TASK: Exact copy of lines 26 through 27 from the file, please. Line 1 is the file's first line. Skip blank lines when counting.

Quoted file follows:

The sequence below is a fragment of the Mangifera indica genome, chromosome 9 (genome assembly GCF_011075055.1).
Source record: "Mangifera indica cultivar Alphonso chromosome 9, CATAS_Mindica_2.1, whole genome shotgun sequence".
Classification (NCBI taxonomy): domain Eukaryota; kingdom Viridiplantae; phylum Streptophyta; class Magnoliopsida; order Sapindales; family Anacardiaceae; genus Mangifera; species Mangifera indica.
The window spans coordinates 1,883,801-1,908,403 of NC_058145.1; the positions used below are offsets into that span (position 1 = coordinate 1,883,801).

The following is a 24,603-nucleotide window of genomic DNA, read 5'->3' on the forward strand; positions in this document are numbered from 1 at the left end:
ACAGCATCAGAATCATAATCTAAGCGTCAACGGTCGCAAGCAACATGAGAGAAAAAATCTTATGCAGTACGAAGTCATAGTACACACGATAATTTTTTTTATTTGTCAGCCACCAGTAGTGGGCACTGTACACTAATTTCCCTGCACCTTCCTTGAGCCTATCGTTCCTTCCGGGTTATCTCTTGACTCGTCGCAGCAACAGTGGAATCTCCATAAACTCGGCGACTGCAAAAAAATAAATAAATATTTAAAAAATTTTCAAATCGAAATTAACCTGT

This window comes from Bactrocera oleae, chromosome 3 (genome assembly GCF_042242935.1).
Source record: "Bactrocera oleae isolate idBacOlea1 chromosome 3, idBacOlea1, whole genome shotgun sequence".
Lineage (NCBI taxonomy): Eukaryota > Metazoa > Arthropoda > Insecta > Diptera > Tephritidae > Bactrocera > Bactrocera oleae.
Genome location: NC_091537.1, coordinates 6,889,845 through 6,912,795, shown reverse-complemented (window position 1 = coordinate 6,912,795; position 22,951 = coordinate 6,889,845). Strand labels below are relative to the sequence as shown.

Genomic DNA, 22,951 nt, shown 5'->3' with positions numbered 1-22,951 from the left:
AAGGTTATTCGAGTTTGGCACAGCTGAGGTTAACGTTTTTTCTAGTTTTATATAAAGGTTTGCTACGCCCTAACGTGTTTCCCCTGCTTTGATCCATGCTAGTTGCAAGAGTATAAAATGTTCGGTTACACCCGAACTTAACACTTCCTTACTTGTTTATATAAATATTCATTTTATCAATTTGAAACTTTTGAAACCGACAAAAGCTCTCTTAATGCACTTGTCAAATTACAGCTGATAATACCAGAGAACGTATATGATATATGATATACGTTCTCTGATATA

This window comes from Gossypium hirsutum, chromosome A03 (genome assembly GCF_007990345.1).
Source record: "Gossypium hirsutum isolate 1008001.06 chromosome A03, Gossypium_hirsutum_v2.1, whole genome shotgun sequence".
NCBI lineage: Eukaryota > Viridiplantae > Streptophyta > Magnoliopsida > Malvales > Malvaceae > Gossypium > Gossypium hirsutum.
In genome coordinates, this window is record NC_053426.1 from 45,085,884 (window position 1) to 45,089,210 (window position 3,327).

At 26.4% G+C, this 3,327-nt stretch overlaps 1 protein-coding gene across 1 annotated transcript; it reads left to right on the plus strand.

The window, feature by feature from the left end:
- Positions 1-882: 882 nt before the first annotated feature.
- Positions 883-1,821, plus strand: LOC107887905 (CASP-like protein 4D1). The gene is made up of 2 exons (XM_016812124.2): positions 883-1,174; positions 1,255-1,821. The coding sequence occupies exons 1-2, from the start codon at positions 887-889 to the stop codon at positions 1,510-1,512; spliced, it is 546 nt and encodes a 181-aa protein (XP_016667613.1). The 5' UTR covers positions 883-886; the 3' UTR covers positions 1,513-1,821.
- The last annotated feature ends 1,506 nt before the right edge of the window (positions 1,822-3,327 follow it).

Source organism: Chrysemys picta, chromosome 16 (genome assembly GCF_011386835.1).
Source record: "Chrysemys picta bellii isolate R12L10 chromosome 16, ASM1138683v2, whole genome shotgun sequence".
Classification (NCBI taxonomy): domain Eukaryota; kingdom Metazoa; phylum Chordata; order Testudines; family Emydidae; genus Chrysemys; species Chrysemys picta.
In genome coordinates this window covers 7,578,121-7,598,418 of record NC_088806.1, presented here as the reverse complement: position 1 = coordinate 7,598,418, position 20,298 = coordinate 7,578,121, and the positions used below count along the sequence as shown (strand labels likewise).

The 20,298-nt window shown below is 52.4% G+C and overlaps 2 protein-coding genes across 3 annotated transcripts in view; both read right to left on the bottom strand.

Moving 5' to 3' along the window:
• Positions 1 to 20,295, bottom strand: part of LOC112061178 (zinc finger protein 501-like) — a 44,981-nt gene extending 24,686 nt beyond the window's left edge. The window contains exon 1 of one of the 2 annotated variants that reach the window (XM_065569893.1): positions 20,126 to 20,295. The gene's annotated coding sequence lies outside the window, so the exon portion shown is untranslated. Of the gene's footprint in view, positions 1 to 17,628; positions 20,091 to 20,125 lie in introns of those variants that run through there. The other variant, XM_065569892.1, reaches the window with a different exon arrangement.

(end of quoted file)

The 20,298-nt window shown below is 52.4% G+C and overlaps 2 protein-coding genes across 3 annotated transcripts in view; both read right to left on the bottom strand.

Moving 5' to 3' along the window: